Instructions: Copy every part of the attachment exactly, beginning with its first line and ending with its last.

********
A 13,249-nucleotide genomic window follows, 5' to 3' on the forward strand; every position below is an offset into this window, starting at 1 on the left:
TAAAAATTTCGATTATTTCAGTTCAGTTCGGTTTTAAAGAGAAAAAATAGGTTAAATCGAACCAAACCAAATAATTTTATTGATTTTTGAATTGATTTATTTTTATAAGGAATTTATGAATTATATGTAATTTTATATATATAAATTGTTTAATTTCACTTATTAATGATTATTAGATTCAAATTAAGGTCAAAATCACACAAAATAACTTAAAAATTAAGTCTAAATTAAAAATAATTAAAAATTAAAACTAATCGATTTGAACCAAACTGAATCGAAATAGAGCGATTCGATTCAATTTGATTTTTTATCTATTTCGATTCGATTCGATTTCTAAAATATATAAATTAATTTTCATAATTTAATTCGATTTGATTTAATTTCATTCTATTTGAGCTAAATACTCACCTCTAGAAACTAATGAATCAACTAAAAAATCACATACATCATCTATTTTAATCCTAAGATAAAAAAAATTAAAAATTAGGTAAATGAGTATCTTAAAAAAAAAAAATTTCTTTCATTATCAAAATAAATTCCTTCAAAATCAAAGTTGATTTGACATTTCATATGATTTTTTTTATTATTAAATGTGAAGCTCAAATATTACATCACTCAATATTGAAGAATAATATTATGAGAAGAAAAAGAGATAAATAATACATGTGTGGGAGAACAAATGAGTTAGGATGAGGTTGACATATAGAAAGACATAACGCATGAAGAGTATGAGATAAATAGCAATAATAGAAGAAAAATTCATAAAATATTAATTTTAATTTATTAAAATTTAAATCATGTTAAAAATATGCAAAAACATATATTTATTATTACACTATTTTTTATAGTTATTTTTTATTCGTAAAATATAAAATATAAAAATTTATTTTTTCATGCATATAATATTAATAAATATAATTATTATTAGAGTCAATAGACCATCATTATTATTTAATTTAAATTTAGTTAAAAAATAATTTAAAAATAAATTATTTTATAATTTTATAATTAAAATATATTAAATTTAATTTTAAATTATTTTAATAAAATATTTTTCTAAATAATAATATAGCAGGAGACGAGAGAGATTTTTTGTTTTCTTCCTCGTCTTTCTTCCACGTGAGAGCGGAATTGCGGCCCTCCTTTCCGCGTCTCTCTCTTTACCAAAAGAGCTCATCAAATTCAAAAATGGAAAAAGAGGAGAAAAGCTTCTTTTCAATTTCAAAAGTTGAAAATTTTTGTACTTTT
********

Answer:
A 13,249-nucleotide genomic window follows, 5' to 3' on the forward strand; every position below is an offset into this window, starting at 1 on the left:
TAAAAATTTCGATTATTTCAGTTCAGTTCGGTTTTAAAGAGAAAAAATAGGTTAAATCGAACCAAACCAAATAATTTTATTGATTTTTGAATTGATTTATTTTTATAAGGAATTTATGAATTATATGTAATTTTATATATATAAATTGTTTAATTTCACTTATTAATGATTATTAGATTCAAATTAAGGTCAAAATCACACAAAATAACTTAAAAATTAAGTCTAAATTAAAAATAATTAAAAATTAAAACTAATCGATTTGAACCAAACTGAATCGAAATAGAGCGATTCGATTCAATTTGATTTTTTATCTATTTCGATTCGATTCGATTTCTAAAATATATAAATTAATTTTCATAATTTAATTCGATTTGATTTAATTTCATTCTATTTGAGCTAAATACTCACCTCTAGAAACTAATGAATCAACTAAAAAATCACATACATCATCTATTTTAATCCTAAGATAAAAAAAATTAAAAATTAGGTAAATGAGTATCTTAAAAAAAAAAAATTTCTTTCATTATCAAAATAAATTCCTTCAAAATCAAAGTTGATTTGACATTTCATATGATTTTTTTTATTATTAAATGTGAAGCTCAAATATTACATCACTCAATATTGAAGAATAATATTATGAGAAGAAAAAGAGATAAATAATACATGTGTGGGAGAACAAATGAGTTAGGATGAGGTTGACATATAGAAAGACATAACGCATGAAGAGTATGAGATAAATAGCAATAATAGAAGAAAAATTCATAAAATATTAATTTTAATTTATTAAAATTTAAATCATGTTAAAAATATGCAAAAACATATATTTATTATTACACTATTTTTTATAGTTATTTTTTATTCGTAAAATATAAAATATAAAAATTTATTTTTTCATGCATATAATATTAATAAATATAATTATTATTAGAGTCAATAGACCATCATTATTATTTAATTTAAATTTAGTTAAAAAATAATTTAAAAATAAATTATTTTATAATTTTATAATTAAAATATATTAAATTTAATTTTAAATTATTTTAATAAAATATTTTTCTAAATAATAATATAGCAGGAGACGAGAGAGATTTTTTGTTTTCTTCCTCGTCTTTCTTCCACGTGAGAGCGGAATTGCGGCCCTCCTTTCCGCGTCTCTCTCTTTACCAAAAGAGCTCATCAAATTCAAAAATGGAAAAAGAGGAGAAAAGCTTCTTTTCAATTTCAAAAGTTGAAAATTTTTGTACTTTT